And, plants like kale seem to be a relatively new phenomenon in gardens across the country. But, it was actually David Fairchild, and not Trader Joe's, who brought kale to the United States. And, David Fairchild brought the avocado here as well.
Looking back over Fairchild's life, it's clear he had a few lucky breaks that helped change the trajectory of his life. For instance, on his first collecting expedition, he met a world traveler and wealthy benefactor named Barbara Latham, who funded many of his adventures. And, in 1905, he married Mary Ann Bell; his father-in-law was none other than Alexander Graham Bell.
Finally, the next time you’re in Florida, stop by the Fairchild Tropical Botanic Garden in Coral Gables, which is filled with many of the plants that were collected by Fairchild, and it's named in his honor.
We celebrate the birthday of Alfred Lord Tennyson, who was born on this day in 1809.
Tennyson was the fourth of twelve children in his family, and he became one of the most well-loved Victorian poets.
Today, you can take a tour of Tennyson’s walled garden on the Isle of Wight. Both the home and the garden have been restored to their former glory, and the property gets top ratings on TripAdvisor.
An 1895 newspaper shared this fascinating account of Tennyson's garden:
"Another orchard which I shall never forget is that which lives alongside Tennyson‘s Garden. It was only natural that one should recall the poets lines:
(From In Memoriam:)
"O sound to rout the brood of cares,
The sweep of scythe in morning dew,
The gust that round the garden flew,
And tumbled half the mellowing pears!"
(And, from Song of the Lotos-Eaters:)
"Lo! sweeten'd with the summer light,
The full-juiced apple, waxing over-mellow,
Drops in a silent autumn night."
And, here's Tennyson’s most quoted sentiment is a favorite among gardeners:
“If I had a flower for every time I thought of you… I could walk through my garden forever.“
Oh, to live in Victorian times; when the meaning of a flower had so many more possibilities than just, "I love you."
This book is a delight for the gardener who enjoys learning the difference between a red rose and a white one during this time in history. In addition to flowers, this book even shares the meanings of fruits and vegetables.
Many of the meanings are rooted in classical literature; in that regard, this book provides added insight across subjects.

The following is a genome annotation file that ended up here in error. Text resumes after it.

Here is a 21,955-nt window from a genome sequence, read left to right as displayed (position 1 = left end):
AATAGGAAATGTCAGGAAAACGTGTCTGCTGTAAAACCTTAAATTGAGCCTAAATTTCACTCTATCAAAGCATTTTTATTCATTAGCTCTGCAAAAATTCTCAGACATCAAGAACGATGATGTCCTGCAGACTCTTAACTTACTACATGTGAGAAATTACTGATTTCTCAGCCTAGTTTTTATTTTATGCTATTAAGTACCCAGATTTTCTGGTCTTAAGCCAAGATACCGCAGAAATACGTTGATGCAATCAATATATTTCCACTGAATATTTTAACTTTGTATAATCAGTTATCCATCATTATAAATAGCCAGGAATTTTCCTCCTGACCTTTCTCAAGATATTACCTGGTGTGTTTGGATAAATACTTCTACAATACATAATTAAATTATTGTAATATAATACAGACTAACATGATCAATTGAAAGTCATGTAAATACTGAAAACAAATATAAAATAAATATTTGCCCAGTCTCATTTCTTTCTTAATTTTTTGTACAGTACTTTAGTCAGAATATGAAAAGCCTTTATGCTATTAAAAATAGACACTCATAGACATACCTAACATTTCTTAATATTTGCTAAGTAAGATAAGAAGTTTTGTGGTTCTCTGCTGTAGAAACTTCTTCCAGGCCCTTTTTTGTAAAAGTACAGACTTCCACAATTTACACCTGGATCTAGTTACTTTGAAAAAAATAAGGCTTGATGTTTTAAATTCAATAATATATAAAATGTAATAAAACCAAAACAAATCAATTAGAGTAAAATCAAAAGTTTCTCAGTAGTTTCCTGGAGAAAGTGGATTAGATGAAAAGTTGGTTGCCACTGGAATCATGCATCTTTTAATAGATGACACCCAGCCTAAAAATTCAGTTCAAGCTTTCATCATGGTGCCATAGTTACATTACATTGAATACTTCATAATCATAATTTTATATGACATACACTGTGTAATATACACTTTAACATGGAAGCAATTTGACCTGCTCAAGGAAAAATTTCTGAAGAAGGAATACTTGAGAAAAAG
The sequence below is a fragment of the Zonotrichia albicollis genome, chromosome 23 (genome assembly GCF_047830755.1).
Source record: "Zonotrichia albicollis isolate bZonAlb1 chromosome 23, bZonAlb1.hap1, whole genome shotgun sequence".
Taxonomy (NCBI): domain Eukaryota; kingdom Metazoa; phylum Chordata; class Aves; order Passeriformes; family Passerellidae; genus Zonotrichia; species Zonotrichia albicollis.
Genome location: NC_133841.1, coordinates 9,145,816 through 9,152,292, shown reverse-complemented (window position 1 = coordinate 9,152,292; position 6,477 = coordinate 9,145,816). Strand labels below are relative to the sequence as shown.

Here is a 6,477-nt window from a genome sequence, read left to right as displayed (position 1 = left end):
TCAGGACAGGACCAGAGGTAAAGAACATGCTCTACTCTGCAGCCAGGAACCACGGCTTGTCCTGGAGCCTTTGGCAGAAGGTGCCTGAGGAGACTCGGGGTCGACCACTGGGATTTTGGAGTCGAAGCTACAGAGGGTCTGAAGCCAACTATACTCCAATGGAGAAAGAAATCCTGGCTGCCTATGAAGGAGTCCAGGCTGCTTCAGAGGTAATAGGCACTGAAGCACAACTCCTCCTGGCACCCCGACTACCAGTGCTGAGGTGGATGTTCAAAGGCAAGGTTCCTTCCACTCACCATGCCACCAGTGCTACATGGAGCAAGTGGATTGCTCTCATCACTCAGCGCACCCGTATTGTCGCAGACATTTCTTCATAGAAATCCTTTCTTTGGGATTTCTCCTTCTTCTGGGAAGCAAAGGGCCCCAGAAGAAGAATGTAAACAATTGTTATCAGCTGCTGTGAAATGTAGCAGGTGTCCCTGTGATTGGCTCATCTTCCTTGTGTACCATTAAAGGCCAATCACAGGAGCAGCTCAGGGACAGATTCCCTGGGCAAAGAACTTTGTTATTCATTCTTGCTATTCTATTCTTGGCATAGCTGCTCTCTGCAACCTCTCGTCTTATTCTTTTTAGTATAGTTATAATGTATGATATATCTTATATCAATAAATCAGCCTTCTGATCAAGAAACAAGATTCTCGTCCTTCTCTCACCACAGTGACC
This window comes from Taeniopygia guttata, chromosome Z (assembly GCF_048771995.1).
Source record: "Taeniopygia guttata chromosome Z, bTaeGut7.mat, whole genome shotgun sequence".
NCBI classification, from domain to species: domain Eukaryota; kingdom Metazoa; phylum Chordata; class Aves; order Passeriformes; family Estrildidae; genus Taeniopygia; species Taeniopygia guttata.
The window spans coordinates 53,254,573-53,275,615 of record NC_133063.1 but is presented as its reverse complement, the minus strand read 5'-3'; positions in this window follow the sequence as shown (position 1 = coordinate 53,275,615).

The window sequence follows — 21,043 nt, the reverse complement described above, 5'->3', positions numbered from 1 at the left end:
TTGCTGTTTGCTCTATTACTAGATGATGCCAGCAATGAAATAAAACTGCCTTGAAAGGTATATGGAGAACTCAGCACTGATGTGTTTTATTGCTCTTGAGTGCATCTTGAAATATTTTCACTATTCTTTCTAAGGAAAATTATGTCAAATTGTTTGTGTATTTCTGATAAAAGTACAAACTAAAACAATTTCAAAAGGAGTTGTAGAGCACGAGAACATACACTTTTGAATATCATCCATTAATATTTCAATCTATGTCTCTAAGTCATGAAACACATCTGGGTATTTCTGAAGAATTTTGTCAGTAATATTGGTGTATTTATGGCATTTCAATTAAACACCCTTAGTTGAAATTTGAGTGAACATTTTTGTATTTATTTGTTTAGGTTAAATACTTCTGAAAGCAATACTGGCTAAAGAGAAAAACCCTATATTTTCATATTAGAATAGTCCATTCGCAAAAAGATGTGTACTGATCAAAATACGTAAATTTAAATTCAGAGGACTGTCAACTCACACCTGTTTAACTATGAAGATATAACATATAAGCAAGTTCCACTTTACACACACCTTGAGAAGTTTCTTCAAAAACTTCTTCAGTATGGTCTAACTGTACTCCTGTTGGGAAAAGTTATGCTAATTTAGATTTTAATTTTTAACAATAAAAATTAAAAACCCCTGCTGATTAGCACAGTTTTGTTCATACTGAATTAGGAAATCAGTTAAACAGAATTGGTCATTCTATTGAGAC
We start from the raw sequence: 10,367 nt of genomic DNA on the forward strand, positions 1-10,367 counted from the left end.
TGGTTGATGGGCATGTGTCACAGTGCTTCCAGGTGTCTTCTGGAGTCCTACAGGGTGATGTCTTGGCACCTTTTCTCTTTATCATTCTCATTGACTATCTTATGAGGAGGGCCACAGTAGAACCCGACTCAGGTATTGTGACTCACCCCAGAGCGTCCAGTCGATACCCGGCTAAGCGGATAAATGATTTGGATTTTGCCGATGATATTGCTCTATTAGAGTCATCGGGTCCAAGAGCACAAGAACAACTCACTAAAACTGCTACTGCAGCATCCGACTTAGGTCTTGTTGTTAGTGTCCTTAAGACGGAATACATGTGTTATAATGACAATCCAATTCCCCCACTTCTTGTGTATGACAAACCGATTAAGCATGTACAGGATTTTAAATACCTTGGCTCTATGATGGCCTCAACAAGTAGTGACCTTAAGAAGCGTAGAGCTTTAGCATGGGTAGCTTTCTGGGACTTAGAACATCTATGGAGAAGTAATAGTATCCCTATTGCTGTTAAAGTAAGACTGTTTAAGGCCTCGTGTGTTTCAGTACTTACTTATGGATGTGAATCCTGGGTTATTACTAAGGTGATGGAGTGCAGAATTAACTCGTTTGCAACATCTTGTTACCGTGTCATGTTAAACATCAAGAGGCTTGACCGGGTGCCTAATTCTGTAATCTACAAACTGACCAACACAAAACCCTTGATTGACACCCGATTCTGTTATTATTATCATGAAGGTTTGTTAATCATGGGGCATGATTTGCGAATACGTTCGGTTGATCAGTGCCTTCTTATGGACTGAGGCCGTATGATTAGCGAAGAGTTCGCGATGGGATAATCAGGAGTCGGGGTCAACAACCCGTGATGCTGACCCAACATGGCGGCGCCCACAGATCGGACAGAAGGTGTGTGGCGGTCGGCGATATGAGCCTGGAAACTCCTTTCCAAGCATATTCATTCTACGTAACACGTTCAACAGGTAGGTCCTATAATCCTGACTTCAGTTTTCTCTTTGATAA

Today's Garden Chore
If you want to keep growing, keep sowing.
Now is the time to sow more seeds - to grow more leafy greens like lettuce and arugula and spinach, and more vegetables than mature quickly like radish, and dill, and turnip.
This time of year, I like to reseed kale as well. There’s nothing like eating young kale shoots grown in the fall.
If you’re having a warm fall, don’t forget that you can cover your crops with Reemay to protect them from the sun and help keep them cool.
There are so many excellent resources out with advice on extending the growing season. Check out anything by Nikkie Jabbour, and you’ll find yourself in excellent company.
Reviving the little botanic spark in your heart
When I was researching Tennyson, I came across a story about a fan of his named Professor John Stewart Blackie. Blackie was a Scottish scholar known for his wit and kindness, as well as his flamboyance.
In 1864, in one of his letters, Blackie described what it was like meeting Tennyson:
" The poet (Tennyson) came downstairs from a hot bath which he had just been taking, quite in an easy, unaffected style; a certain slow - heaviness of motion belongs essentially to his character, and contrasts strikingly with the alert quickness and sinewy energy of Kingsley: head Jovian, eye dark, pale face, black flowing locks, like a Spanish ship-captain or a captain of Italian brigands something not at all common and not the least English. We dined, talked, and smoked together, and got on admirably."
Long after, in his old age, Miss Stoddart tells us, the Professor spoke of this visit with a reference very unusual to him in allusion to his contemporaries, and a few flowers gathered in Tennyson's garden were carefully pressed and affixed to his copy of his "in Memoriam."
Thanks for listening to the daily gardener,
"For a happy, healthy life, garden every day."